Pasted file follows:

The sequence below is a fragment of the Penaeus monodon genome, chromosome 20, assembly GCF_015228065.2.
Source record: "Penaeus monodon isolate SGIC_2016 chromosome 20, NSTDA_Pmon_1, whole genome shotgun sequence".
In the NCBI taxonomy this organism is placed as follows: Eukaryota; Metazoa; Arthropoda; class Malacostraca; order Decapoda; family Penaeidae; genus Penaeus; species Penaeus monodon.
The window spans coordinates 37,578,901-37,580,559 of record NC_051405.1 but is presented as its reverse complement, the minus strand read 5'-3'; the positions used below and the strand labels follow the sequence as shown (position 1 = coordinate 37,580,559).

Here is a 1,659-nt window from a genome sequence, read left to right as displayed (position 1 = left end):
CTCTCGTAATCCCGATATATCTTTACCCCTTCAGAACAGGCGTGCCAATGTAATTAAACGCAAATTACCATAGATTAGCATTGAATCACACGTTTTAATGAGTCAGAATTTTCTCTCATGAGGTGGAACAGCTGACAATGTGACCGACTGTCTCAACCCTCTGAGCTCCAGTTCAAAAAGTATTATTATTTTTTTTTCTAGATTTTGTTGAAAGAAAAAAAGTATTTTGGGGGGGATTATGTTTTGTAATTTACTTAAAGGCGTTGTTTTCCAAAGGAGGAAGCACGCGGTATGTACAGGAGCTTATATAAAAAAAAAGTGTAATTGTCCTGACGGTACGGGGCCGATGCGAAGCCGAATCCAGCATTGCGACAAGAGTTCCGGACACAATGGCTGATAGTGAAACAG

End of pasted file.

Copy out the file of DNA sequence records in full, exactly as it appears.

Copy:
The sequence below is a fragment of the Penaeus monodon genome, chromosome 20, assembly GCF_015228065.2.
Source record: "Penaeus monodon isolate SGIC_2016 chromosome 20, NSTDA_Pmon_1, whole genome shotgun sequence".
In the NCBI taxonomy this organism is placed as follows: Eukaryota; Metazoa; Arthropoda; class Malacostraca; order Decapoda; family Penaeidae; genus Penaeus; species Penaeus monodon.
The window spans coordinates 37,578,901-37,580,559 of record NC_051405.1 but is presented as its reverse complement, the minus strand read 5'-3'; the positions used below and the strand labels follow the sequence as shown (position 1 = coordinate 37,580,559).

Here is a 1,659-nt window from a genome sequence, read left to right as displayed (position 1 = left end):
CTCTCGTAATCCCGATATATCTTTACCCCTTCAGAACAGGCGTGCCAATGTAATTAAACGCAAATTACCATAGATTAGCATTGAATCACACGTTTTAATGAGTCAGAATTTTCTCTCATGAGGTGGAACAGCTGACAATGTGACCGACTGTCTCAACCCTCTGAGCTCCAGTTCAAAAAGTATTATTATTTTTTTTTCTAGATTTTGTTGAAAGAAAAAAAGTATTTTGGGGGGGATTATGTTTTGTAATTTACTTAAAGGCGTTGTTTTCCAAAGGAGGAAGCACGCGGTATGTACAGGAGCTTATATAAAAAAAAAGTGTAATTGTCCTGACGGTACGGGGCCGATGCGAAGCCGAATCCAGCATTGCGACAAGAGTTCCGGACACAATGGCTGATAGTGAAACAG